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Financial Management of Schools (Chapter 1 of 5)

Module by: Leslie Swartz. E-mail the author

Chapter One

Orientation of the Study

Introduction

The year 1994 heralded a new era for South Africa culminating in the first democratic elections in April 1994. The Constitution of the Republic of South Africa, Act 108 of 1996, set our country on the road to true democracy. April 2009 saw the fifth democratic elections in South Africa, which mandated government to quicken the pace of transformation in its attempt to move our country towards an inclusive society. Like Janus¹ we need to look back and learn from the lessons of the past fifteen years, focussing specifically on our shortcomings, the shortcomings of a country in transition. These shortcomings will identify areas of development and like Janus we can also look forward to the next fifteen years and beyond.

The South African education system has also undergone change since 1994, the most notable being the promulgation of the South African Schools Act, Act 84 of 1996 which introduced a system of democratic governance into South Africa’s public schooling system. In 1997 School Governing Bodies were elected for the first time for a three-year term

1. Janus – Ancient Roman god represented with two faces; on at the front and the other at the back of his head.

of office – 2009 will see the fifth such elections. The election of School Governing Bodies via the South African Schools Act makes provision for power sharing within a school – power is shared between the school governing body (SGB) and the school management team (SMT), a radical shift from the pre-1994 era, which was characterised by centralised control of our schools.

My ardent interest in financial management (of schools) began when I qualified as a Master Trainer for Schools’ Financial Management in 1999 and after my appointment as a Superintendent of Education in 2002 this passion continued. Both these portfolios found me being involved in the monitoring and evaluation of the management of public schools’ finances with the intention of developing and implementing capacity building programmes. The specific need to conduct this study came to the fore during the Pinetown Education District’s “Adopt-a-School” Project in early 2007 when I served on a District Management Team working in the Inanda, Ntuzuma and Kwa Mashu (INK) schools. During these visits I came face-to-face with the shocking realities and atrocities commonplace in these schools in respect of the management of schools’ finances, namely:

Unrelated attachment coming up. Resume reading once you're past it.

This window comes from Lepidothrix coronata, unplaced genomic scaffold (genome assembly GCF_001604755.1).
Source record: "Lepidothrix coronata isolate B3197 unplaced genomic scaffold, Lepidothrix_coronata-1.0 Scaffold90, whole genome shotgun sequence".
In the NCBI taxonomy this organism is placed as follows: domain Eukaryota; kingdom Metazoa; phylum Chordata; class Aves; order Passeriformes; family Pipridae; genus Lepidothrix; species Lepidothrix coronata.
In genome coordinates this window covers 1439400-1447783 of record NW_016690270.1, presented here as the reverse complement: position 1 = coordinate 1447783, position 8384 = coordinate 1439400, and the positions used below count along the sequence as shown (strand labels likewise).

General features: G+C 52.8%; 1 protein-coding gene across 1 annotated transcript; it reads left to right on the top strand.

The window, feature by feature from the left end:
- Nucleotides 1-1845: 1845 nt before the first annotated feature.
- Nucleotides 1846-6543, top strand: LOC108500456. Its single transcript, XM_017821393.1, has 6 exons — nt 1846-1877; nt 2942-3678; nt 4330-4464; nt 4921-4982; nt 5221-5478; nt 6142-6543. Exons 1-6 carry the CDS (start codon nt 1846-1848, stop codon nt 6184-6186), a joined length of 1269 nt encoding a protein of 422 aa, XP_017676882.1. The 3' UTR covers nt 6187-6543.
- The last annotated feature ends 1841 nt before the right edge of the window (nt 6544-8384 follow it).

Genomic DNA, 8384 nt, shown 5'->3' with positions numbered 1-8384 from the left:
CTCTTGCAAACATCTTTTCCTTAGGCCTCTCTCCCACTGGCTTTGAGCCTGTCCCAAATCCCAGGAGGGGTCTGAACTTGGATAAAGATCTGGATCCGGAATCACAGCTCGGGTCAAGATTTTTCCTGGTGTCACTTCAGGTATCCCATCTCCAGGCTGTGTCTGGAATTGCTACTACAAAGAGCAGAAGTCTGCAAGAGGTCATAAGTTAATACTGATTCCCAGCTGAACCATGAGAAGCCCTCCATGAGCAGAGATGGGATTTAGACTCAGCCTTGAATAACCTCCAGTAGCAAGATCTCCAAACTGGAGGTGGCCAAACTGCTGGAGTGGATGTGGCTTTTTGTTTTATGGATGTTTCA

• budgets were poorly compiled or non-existent
  • if budgets existed, then variance reports were never compiled
  • bank reconciliation statements were rarely compiled
  • signatories to the school fund account were questionable
  • finance policies and control measures were non-existent
  • cheque and cash payments were generally made in the absence of payment authority and supporting documents
  • procurement procedures were highly questionable
  • petty cash was generally abused
  • statutory reports were rarely filed
  • books of account were not maintained
  • the external auditor generally wrote up the books of account and thereafter conducted the audit
  • school fee registers were non-existent and school fees could not be tracked
  • stock registers were non-existent

The Constitution of the Republic of South Africa and the South African Schools Act mandate the Minister of (Basic) Education to determine Norms and Standards for the funding of public schools and to fund public schools out of public revenue. Because the public (taxpayers) fund schools, schools are accountable to the public (taxpayers) in terms of the Public Finance Management Act (PFMA), which implies that the accounting officer (of the school) must:

  • maintain a system of financial controls
  • maintain a system of internal audits
  • maintain appropriate procurement procedures
  • account for and control revenue
  • account for and control expenditure
  • take responsibility for the maintenance and safeguarding of assets;

[PFMA (2000; 28)]